Smoking Ban success – Article by Catherine Stihler MEP
by Catherine Stihler MEP
Many of Edinburgh’s pubs are famous as the drinking holes of emerging poets and scholars, but now you no longer have to enjoy the experience through the unattractive, choking, grey haze of some fellow patron’s cigarette.
Labour were the pioneers behind the groundbreaking legislation. Since the ban’s inception, in March 2006, numerous health experts from around the globe have travelled to our capital city to see first-hand how the ban has improved the quality of life for many in Scotland.
Lothian and Borders Police were not alone when they announced the smooth introduction of the ban, citing very few violations and compliancy from members of the public. To date there are have been very few arrests or prosecutions due to breaches of the ban.
Since England and Wales followed suit in 2007, cigarette sales across the UK have dropped and attitudes towards smoking – particularly passive smoking – have changed a great deal. More and more people consider smoking, particularly in closed spaces, to be unacceptable, socially irresponsible and a great danger to public health. Continuous evaluations of Scotland’s move toward a smoke-free society have produced resoundingly positive results. A sizeable percentage of the public support the ban, and there have been notable reductions in the rate of hospital admissions for illnesses such as heart disease and asthma. In the first year of the ban, nine Scottish hospitals reported a 17% decrease in heart attack admissions. Despite these figures, there are some Conservative and UKIP politicians and commentators such as Brian Montieth, who have not accepted the medical results and refuse to acknowledge the change in public tide.
I believe that the current legislation, albeit bold, does not go far enough and more must be done to build a complete smoke-free society. Unfortunately, the smoking ban has not translated into lower rates of lung diseases such as Chronic obstructive pulmonary disease (COPD) – an illness strongly associated with smoking. There are roughly 100,000 sufferers of COPD in Scotland, with a predicted rise of 33% by 2030, unless action is taken now to reduce the rates of smoking and polluted air. It kills more people across the UK every day than some cancers or liver disease, and many of the areas with the highest recorded rates are in Scotland.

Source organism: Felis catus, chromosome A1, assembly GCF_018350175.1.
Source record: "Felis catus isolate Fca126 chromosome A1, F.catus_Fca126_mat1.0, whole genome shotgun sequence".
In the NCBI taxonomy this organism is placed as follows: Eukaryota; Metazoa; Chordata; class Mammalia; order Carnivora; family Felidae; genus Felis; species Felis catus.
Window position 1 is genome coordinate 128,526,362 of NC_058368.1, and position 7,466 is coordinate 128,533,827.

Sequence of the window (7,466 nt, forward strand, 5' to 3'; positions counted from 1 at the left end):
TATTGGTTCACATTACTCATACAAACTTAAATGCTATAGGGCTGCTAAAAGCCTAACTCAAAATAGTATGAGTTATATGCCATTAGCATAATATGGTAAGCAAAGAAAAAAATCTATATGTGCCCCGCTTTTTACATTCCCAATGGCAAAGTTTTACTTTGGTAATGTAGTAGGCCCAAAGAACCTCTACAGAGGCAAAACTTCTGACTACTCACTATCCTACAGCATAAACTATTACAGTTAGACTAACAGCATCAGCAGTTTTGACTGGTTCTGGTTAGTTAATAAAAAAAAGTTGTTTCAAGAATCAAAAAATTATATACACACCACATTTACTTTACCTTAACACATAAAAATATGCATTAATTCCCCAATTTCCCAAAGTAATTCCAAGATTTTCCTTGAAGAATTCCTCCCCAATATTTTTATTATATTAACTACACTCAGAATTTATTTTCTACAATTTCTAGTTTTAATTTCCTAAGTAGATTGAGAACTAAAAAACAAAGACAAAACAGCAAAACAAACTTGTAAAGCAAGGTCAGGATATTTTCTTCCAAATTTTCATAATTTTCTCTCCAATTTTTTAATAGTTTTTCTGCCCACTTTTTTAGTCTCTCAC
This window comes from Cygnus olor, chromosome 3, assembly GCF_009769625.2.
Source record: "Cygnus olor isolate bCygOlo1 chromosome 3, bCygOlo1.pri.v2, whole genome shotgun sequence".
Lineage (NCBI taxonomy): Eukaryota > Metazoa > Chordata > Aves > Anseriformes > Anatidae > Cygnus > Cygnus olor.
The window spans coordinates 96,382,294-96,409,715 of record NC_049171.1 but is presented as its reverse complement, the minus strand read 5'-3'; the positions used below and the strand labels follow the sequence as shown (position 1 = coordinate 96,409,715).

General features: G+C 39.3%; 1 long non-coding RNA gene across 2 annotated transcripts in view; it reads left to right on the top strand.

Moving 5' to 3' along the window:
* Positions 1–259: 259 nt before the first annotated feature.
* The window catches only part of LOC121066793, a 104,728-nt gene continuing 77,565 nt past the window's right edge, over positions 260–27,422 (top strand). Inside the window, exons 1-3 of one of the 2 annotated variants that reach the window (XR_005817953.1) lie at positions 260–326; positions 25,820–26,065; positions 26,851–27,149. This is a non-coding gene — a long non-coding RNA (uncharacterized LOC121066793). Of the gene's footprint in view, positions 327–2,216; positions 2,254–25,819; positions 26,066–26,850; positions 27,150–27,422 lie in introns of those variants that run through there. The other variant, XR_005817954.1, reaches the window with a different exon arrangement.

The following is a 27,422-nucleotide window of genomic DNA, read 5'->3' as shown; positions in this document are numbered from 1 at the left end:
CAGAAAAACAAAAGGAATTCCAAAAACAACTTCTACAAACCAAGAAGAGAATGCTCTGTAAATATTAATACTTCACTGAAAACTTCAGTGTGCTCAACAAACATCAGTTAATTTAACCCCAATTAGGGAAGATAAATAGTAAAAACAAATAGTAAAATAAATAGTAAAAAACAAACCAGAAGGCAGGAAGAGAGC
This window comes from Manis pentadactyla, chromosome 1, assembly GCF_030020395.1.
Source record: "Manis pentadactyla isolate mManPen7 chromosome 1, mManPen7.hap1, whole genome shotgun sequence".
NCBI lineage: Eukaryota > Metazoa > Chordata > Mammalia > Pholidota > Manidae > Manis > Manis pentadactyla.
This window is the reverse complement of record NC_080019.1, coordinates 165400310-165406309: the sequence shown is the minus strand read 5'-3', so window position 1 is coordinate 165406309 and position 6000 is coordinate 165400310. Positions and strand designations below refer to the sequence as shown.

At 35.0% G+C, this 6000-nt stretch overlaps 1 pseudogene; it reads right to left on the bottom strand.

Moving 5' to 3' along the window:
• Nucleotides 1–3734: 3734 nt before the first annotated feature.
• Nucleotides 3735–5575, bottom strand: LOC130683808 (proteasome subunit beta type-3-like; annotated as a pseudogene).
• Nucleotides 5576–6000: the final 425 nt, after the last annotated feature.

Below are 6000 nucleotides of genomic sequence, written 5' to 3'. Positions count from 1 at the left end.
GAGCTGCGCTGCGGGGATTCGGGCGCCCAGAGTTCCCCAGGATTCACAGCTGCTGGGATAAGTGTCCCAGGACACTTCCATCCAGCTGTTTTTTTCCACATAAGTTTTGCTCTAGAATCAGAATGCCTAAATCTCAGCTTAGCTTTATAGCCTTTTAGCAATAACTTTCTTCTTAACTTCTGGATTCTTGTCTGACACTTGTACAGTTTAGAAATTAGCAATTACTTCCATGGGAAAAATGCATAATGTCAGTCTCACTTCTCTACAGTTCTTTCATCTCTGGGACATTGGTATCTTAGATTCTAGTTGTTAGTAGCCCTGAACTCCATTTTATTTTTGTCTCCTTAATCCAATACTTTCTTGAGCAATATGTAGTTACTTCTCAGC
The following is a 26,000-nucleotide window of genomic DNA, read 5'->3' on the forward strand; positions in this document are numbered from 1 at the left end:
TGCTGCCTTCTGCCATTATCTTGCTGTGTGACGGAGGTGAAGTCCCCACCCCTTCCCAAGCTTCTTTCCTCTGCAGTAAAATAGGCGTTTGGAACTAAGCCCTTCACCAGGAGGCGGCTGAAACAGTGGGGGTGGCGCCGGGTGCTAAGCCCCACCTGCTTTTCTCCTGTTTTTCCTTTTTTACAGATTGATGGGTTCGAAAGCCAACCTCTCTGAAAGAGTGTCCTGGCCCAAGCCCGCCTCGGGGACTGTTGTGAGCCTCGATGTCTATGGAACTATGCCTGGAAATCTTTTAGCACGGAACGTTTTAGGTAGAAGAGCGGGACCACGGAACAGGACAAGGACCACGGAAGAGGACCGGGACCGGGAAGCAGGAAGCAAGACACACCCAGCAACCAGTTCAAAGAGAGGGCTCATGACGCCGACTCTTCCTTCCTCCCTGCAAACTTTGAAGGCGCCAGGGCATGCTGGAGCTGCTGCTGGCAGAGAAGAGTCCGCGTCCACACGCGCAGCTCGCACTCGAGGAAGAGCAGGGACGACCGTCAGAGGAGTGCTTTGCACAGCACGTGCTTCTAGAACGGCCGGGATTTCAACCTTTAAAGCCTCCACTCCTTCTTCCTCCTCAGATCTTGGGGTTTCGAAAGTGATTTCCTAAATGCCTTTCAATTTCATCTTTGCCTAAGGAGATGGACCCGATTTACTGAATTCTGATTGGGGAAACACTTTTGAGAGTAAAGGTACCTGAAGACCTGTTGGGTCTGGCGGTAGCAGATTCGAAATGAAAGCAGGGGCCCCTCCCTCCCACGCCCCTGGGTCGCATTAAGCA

I have teamed up with the British Lung Foundation and European Lung Foundation to push for strong, co-ordinated action across Holyrood, Westminster and Brussels to combat the scourge of lung disease and smoking. I strongly support the British Lung Foundation’s campaign to ban smoking in cars when a minor is present. Education, teaching and learning must remain at the core of any smoking cessation strategy.
The smoking ban has clearly been a great success, a battle has been won, but the war is ongoing. I know that through bold, joined-up action, Scotland and the UK can continue to play a pivotal role in tackling smoking-related illnesses. With lung disease rates continuing to rise, we can only imagine what the situation would be if the pro-smoking campaigners got their way and polluted the air of Edinburgh’s pubs and restaurants once more.